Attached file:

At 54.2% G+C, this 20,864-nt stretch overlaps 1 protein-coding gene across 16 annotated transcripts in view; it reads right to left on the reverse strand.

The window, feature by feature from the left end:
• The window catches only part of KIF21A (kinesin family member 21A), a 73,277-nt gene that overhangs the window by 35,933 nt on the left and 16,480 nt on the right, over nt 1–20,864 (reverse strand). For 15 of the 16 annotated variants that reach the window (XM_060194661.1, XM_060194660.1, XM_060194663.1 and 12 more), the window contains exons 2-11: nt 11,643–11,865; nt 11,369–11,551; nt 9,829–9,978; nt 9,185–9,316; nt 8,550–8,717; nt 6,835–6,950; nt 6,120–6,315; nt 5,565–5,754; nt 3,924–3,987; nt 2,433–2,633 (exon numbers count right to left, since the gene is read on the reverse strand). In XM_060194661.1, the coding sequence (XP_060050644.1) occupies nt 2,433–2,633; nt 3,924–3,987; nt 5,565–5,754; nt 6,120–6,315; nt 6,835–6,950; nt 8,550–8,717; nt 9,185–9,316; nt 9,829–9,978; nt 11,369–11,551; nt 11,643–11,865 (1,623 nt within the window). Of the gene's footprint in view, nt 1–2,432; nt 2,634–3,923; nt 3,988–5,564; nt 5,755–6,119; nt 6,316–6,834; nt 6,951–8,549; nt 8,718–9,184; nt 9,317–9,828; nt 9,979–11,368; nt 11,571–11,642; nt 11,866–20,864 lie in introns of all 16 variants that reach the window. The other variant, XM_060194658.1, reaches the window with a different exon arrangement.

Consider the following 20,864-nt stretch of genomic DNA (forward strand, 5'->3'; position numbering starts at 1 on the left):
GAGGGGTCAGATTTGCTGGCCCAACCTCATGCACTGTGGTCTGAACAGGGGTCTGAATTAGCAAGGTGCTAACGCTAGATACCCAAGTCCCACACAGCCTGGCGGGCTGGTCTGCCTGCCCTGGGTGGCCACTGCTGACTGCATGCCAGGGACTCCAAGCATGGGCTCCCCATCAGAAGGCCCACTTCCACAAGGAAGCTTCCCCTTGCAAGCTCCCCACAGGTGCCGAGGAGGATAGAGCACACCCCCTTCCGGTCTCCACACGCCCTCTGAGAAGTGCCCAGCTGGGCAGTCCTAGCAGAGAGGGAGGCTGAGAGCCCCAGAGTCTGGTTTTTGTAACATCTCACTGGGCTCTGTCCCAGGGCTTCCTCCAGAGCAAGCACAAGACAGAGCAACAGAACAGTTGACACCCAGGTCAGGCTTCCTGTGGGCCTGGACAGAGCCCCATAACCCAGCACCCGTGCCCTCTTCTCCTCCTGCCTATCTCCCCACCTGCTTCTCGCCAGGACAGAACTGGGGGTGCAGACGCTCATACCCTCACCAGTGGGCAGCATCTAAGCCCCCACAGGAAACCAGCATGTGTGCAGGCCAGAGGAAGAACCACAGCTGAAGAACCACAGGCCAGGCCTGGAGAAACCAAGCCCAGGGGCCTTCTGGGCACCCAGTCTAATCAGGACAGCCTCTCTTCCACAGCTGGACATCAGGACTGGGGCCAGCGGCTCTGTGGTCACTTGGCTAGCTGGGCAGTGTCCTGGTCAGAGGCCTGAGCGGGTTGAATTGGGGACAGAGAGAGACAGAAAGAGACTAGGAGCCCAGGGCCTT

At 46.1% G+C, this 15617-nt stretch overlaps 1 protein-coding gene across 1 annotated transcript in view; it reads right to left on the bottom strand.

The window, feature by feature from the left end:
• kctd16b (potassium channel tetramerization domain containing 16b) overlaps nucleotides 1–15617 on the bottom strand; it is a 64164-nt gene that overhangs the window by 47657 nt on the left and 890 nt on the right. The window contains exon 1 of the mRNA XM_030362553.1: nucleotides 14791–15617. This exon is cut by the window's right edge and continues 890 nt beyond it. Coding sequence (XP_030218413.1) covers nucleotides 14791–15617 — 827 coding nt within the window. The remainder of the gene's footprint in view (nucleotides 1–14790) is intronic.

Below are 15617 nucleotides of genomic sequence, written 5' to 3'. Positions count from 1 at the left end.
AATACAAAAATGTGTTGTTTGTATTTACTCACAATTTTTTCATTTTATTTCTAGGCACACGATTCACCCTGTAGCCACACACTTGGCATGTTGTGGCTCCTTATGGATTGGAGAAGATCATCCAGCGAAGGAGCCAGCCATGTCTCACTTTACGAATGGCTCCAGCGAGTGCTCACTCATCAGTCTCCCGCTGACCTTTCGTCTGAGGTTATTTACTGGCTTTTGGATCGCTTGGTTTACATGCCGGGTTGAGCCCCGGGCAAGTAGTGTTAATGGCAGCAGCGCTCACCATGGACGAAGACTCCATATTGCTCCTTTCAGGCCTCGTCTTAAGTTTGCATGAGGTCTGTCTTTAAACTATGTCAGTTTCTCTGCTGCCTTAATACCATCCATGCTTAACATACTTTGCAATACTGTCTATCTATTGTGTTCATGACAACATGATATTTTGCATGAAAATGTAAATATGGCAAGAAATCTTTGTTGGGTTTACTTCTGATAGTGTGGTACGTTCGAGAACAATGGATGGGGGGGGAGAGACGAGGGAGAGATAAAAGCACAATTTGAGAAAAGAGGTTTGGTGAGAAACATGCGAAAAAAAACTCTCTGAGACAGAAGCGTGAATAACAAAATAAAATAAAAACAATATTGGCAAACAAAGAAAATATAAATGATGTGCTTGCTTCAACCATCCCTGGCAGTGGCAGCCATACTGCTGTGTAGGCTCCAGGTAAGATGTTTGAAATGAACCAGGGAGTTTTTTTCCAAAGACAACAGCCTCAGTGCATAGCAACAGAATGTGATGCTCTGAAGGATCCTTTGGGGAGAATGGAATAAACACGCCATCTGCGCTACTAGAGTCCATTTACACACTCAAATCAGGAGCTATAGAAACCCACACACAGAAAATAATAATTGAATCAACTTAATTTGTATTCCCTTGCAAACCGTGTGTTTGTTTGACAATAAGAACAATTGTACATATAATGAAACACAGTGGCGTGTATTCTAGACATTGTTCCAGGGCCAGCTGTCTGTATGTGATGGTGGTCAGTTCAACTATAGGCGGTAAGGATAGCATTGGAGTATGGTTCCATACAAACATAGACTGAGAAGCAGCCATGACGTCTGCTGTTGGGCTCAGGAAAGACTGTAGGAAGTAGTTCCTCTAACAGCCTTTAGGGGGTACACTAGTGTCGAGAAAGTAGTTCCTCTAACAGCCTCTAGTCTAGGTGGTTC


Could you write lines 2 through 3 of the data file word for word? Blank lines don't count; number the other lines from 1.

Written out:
The window, feature by feature from the left end:
• The window catches only part of KIF21A (kinesin family member 21A), a 73,277-nt gene that overhangs the window by 35,933 nt on the left and 16,480 nt on the right, over nt 1–20,864 (reverse strand). For 15 of the 16 annotated variants that reach the window (XM_060194661.1, XM_060194660.1, XM_060194663.1 and 12 more), the window contains exons 2-11: nt 11,643–11,865; nt 11,369–11,551; nt 9,829–9,978; nt 9,185–9,316; nt 8,550–8,717; nt 6,835–6,950; nt 6,120–6,315; nt 5,565–5,754; nt 3,924–3,987; nt 2,433–2,633 (exon numbers count right to left, since the gene is read on the reverse strand). In XM_060194661.1, the coding sequence (XP_060050644.1) occupies nt 2,433–2,633; nt 3,924–3,987; nt 5,565–5,754; nt 6,120–6,315; nt 6,835–6,950; nt 8,550–8,717; nt 9,185–9,316; nt 9,829–9,978; nt 11,369–11,551; nt 11,643–11,865 (1,623 nt within the window). Of the gene's footprint in view, nt 1–2,432; nt 2,634–3,923; nt 3,988–5,564; nt 5,755–6,119; nt 6,316–6,834; nt 6,951–8,549; nt 8,718–9,184; nt 9,317–9,828; nt 9,979–11,368; nt 11,571–11,642; nt 11,866–20,864 lie in introns of all 16 variants that reach the window. The other variant, XM_060194658.1, reaches the window with a different exon arrangement.